He also complains of those who “see the history of our world as a clash of civilizations as a choice between East and West. They just don’t get the fact that Turkey can be a great unifier. Because instead of choosing between East and West, Turkey has chosen both.”

But he doesn’t comprehend that the current government of Turkey sees the world as a clash of civilizations. Its foreign minister even wrote a book to that effect, which has never been translated and which the regime is doing its best to conceal. This is not the Turkey of Kamal Ataturk and his successors but rather (at least temporarily) a country ruled by the successors of those who opposed Ataturk.

If I were a German or French journalist my headline would be: Cameron Calls German (or French) policy bigoted and anti-Islamic.

Yet Cameron sails on into even worse grounds. He actually praises a Turkish policy which has gone to the brink of war with Israel, sponsored a flotilla run by radical Islamists intending to create a violent confrontation, and is allied with a revolutionary terrorist group. One has to quote it to believe he actually said the following:

“Turkey’s relationships in the region, both with Israel and with the Arab world, are of incalculable value. No other country has the same potential to build understanding between Israel and the Arab world. I know that Gaza has led to real strains in Turkey’s relationship with Israel. But Turkey is a friend of Israel. And I urge Turkey, and Israel, not to give up on that friendship.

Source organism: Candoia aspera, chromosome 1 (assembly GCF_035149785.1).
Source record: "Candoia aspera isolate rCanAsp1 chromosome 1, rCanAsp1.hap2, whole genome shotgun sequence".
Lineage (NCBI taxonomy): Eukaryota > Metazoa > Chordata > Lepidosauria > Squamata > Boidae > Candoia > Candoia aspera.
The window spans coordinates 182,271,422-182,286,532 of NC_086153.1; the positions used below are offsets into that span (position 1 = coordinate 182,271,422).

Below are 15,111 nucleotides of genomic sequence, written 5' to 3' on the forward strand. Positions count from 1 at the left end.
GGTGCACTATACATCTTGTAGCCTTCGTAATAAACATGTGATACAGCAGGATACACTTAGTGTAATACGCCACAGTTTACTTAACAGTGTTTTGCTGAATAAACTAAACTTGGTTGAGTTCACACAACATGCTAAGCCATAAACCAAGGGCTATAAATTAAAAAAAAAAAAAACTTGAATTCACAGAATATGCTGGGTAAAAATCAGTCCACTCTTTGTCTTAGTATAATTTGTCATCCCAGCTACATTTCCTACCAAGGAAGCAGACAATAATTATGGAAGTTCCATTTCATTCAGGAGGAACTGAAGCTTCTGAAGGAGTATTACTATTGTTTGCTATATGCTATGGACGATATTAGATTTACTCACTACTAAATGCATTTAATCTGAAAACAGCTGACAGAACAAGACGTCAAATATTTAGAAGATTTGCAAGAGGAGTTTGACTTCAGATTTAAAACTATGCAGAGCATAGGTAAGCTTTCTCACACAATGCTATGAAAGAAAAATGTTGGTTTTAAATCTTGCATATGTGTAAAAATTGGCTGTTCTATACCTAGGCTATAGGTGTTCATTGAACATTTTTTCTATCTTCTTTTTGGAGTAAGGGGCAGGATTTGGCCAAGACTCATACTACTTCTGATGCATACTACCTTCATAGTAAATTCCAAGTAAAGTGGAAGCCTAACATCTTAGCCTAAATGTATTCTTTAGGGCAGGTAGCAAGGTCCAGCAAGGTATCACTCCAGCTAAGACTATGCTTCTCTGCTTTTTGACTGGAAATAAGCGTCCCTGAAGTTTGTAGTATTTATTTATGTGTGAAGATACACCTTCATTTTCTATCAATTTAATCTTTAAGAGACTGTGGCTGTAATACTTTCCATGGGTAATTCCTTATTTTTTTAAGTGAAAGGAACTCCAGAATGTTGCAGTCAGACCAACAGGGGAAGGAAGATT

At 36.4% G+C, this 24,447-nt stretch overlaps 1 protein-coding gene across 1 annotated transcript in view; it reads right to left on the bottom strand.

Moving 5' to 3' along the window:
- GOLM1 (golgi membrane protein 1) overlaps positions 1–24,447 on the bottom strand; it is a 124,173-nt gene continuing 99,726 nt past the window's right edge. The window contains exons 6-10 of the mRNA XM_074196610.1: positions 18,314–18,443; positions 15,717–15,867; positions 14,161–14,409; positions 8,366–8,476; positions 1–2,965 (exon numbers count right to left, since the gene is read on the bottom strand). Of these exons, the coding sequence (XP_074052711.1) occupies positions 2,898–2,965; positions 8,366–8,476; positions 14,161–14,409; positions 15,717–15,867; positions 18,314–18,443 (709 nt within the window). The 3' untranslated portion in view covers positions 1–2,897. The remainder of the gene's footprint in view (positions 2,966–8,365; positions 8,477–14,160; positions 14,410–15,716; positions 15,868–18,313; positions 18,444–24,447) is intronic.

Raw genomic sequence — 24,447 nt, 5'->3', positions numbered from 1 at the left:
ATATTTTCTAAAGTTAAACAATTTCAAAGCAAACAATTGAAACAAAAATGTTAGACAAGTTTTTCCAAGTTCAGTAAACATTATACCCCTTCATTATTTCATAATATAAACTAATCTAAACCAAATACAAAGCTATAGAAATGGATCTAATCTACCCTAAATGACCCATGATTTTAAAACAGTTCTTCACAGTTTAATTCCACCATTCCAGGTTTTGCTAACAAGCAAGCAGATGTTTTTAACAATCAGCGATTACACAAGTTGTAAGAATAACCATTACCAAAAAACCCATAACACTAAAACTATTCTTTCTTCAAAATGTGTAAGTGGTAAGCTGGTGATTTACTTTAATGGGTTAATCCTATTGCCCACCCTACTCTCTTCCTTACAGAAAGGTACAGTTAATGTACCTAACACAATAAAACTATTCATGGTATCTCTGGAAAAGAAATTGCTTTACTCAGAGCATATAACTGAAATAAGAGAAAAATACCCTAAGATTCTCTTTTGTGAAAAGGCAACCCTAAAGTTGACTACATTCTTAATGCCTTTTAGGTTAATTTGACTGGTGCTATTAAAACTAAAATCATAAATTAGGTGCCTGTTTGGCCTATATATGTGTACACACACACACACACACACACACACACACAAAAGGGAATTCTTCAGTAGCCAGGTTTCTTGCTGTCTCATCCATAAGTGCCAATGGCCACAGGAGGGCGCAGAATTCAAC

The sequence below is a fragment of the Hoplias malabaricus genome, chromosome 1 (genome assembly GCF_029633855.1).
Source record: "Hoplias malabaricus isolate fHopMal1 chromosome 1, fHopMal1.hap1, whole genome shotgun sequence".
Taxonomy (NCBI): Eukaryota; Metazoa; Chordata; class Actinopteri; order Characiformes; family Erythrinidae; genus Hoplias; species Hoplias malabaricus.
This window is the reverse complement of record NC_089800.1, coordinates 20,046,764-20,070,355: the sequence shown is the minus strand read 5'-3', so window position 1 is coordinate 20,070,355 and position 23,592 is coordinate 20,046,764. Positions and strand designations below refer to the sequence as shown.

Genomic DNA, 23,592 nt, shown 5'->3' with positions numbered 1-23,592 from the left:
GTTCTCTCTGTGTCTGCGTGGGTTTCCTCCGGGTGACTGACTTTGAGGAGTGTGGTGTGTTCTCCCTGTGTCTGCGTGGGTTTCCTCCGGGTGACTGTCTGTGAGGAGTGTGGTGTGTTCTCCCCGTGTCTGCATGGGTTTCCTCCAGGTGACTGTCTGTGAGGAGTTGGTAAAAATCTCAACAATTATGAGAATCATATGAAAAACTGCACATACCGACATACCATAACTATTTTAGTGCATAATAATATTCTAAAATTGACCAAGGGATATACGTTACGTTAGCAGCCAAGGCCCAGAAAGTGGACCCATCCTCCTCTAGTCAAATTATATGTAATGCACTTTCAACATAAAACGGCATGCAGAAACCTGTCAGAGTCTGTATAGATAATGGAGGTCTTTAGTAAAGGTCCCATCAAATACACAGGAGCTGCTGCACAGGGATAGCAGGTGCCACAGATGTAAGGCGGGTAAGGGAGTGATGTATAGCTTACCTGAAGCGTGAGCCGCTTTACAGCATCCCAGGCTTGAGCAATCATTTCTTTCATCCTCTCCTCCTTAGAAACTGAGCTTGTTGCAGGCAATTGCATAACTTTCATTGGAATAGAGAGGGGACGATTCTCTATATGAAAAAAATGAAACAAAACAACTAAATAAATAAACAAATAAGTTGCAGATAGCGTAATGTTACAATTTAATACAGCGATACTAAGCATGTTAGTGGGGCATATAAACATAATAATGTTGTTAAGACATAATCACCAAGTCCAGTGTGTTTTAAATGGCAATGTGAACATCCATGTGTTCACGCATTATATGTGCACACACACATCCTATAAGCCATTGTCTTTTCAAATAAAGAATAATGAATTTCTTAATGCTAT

“Let me be clear. The Israeli attack on the Gaza flotilla was completely unacceptable. And I have told PM Netanyahu, we will expect the Israeli inquiry to be swift, transparent and rigorous. Let me also be clear that the situation in Gaza has to change. Humanitarian goods and people must flow in both directions. Gaza cannot and must not be allowed to remain a prison camp.

“But as, hopefully, we move in the coming weeks to direct talks between Israel and the Palestinians so it’s Turkey that can make the case for peace and Turkey that can help to press the parties to come together, and point the way to a just and viable solution.”

In other words, Turkey is 100 percent right, I have no criticism of Hamas’s behavior, we should accept a permanent revolutionary Islamist, terrorist, genocidal, statelet on the Mediterranean. No problem. And we can ignore the Turkish regime's pro-Hamas policy and provocative behavior because without abandoning that approach Turkey can still play a productive role! This is the diplomatic equivalent of insane behavior on Cameron’s part.